KRISTI CHARLES RECEIVES $1.4 MILLION FOR COLLEGE FUND—06/13/08
In 2007, Kristi Charles was denied a scholarship from the Scotiabank Jamaica Foundation, despite her showing on the Grade Six Achievement Test (GSAT). She received the highest test grades on the island, but was not recommended for the scholarship award because the Ministry of Education claimed that she might have seen the test paper beforehand. After a month-long battle, the court decided the case in Kristi’s favor, and she has now received the Ministry of Education’s Excellence Scholarship, which has a value of $205,000 per year over seven years. Kristi plans to study medicine at Harvard University in the U.S.
JAMAICAN DIASPORA NEWS
JAMAICAN WORKERS LOSE JOBS ON CAPE COD—06/08/08
Many Jamaican workers, accustomed to traveling to summer jobs on Cape Cod in Massachusetts every year, face uncertainty and loss of income. These workers have been blocked from obtaining their seasonal work visas because of fights in the U.S. Congress over immigration reform. The arguments have capped the number of visas available, and all of those allowed were taken months ago.
U.S. NEWSPAPER STUDIES JAMAICAN HIV/AIDS CAMPAIGN—06/10/08
The Washington Post newspaper in Washington, D. C., examined a Jamaican campaign designed to remove the stigma of HIV/AIDS and to teach individuals with HIV about the importance of protecting other people from getting the disease. The Jamaican Ministry of Health and Environment walked a “fine line” in developing the campaign, according to the Post, since it had to inform the public that HIV was not a death sentence, while also teaching important safe-sex practices and abstinence.
AIR JAMAICA PRESIDENT WANTS SUPPORT FROM ORLANDO JAMAICANS—06/11/08
The senior vice president of Air Jamaica, Paul Pennicook, urged Jamaicans living in Orlando, Florida to be “ambassadors” for the airline and for their country. In a speech to members of the Jamaican American Association of Central Florida, Pennicook encouraged Florida Jamaicans to tell any Europeans they may meet in Orlando to take a “little side trip” to Jamaica.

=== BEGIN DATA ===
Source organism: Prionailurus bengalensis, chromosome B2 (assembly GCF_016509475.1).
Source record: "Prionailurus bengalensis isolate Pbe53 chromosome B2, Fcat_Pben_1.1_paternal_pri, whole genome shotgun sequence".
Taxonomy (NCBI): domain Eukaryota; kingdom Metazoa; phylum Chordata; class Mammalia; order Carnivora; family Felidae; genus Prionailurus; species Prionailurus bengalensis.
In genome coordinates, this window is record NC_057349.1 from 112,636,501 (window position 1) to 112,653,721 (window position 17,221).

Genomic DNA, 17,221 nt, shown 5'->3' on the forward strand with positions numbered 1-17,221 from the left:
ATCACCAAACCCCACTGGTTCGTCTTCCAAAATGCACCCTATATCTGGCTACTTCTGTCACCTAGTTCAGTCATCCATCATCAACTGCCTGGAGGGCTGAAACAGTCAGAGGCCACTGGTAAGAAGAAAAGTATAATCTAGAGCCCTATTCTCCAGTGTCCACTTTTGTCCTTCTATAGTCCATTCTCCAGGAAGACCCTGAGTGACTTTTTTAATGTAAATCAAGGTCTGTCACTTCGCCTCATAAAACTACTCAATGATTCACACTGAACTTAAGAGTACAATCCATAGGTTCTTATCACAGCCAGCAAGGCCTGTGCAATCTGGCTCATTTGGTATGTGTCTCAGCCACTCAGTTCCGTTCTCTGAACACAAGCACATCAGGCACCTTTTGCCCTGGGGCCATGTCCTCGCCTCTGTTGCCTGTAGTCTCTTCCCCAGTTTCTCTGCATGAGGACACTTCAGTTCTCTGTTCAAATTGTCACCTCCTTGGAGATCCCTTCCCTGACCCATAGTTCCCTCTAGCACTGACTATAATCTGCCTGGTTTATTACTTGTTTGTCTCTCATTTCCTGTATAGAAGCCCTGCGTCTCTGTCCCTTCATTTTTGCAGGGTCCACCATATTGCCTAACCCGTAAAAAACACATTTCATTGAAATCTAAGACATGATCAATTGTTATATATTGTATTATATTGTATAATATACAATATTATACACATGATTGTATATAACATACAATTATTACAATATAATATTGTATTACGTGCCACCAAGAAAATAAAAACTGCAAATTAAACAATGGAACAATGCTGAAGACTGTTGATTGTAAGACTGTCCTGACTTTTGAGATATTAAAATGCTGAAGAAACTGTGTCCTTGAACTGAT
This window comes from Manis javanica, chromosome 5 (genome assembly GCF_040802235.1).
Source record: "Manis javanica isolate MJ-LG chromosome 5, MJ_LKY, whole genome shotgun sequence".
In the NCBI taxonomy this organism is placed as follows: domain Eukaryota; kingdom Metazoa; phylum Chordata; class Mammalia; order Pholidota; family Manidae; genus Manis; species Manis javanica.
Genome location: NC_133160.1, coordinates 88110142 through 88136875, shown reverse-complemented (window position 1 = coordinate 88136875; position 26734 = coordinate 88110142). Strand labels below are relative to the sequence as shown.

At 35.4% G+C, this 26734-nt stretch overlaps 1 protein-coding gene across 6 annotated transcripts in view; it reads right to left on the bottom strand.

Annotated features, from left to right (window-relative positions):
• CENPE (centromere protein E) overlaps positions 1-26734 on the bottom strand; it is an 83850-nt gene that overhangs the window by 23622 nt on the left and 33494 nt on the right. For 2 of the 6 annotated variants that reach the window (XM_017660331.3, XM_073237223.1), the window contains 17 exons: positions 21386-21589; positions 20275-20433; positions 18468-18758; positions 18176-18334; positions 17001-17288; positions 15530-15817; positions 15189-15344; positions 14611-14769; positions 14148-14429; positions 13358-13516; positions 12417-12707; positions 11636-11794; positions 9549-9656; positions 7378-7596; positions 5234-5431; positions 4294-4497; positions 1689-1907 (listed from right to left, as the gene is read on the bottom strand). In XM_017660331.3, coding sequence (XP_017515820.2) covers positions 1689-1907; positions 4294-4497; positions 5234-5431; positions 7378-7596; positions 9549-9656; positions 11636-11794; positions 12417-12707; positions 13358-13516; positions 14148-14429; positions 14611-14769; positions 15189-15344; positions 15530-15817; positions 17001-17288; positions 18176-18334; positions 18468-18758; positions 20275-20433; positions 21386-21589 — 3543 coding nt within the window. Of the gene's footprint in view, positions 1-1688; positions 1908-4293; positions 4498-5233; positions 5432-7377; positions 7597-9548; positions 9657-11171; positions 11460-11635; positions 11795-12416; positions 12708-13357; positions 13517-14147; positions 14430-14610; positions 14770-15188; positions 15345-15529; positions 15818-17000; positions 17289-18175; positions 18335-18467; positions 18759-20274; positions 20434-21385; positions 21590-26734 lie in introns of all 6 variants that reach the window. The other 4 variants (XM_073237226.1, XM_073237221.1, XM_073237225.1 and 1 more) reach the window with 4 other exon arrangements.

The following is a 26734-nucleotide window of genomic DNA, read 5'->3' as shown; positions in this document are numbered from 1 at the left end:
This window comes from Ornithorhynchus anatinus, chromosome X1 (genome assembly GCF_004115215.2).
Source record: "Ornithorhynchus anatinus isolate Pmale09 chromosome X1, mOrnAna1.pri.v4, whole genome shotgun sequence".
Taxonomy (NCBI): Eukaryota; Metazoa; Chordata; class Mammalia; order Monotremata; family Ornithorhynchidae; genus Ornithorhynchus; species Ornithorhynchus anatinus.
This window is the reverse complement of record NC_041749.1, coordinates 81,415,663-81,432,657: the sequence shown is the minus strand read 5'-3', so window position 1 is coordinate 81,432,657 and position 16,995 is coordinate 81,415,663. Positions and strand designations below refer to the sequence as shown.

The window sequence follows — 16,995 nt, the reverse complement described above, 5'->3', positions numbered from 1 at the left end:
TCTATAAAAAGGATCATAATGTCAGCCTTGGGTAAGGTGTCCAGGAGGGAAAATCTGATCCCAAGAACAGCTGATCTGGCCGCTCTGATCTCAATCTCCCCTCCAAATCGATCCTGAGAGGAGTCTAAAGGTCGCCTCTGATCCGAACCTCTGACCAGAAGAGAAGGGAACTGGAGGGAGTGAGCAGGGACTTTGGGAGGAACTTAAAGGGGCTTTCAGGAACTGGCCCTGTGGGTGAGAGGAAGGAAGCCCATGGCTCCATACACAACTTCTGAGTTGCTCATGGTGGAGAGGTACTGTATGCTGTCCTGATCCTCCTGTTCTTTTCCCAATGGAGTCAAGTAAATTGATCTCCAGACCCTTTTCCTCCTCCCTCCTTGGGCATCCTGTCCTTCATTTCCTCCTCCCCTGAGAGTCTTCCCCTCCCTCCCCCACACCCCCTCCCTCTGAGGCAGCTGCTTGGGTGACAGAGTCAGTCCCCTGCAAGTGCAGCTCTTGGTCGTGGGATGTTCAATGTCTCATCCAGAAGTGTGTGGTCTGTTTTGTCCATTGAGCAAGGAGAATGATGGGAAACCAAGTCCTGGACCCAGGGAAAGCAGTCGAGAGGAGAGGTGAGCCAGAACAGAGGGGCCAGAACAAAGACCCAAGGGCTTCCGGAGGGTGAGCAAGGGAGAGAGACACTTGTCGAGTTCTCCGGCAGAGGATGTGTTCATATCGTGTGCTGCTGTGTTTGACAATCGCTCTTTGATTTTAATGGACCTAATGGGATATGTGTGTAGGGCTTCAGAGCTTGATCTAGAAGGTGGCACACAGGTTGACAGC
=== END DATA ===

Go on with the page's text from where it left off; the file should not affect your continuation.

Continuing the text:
JAMAICAN MAN WITH COCAINE ARRESTED IN PUERTO RICO—06/12/08
A Jamaican man, 31 years of age, faces charges of drug trafficking after being detained in Puerto Rico with liquid cocaine in Caribbean rum. The man flew from St. Lucia to Puerto Rico where he was arrested when U.S. Customs and Border Patrol agents found three bottles of alcohol in his luggage. One bottle was tested and showed positive results for cocaine. It was subsequently discovered that the bottle of run contained 3.14 liters of liquid cocaine.
CHANDERPAUL BREAKS INTO TOP FIVE ICC RANKINGS—06/07/08
Shivnarine Chanderpaul, West Indies left-hander, now ranks in the top five of the International Cricket Council (ICC) listings for the first time in his career. Chanderpaul is currently the number-five batsman in the Reliance Mobile ICC Player Rankings. He also won Man-of-the-Match in the Digicel second Test versus Australia in Antigua.
REGGAE BOYZ WIN DRAW VERSUS TRINIDAD & TOBAGO—06/08/08
Jamaica’s Reggae Boyz were lucky when they tied their two-match friend series with Trinidad & Tobago at Marvin Lee Stadium in Port of Spain, Trinidad. The first of the tie was obtained in Kingston in March when the Boyz lost after taking a 2-0 lead. Both teams are getting ready for CONCACAF World Cup qualifying matches.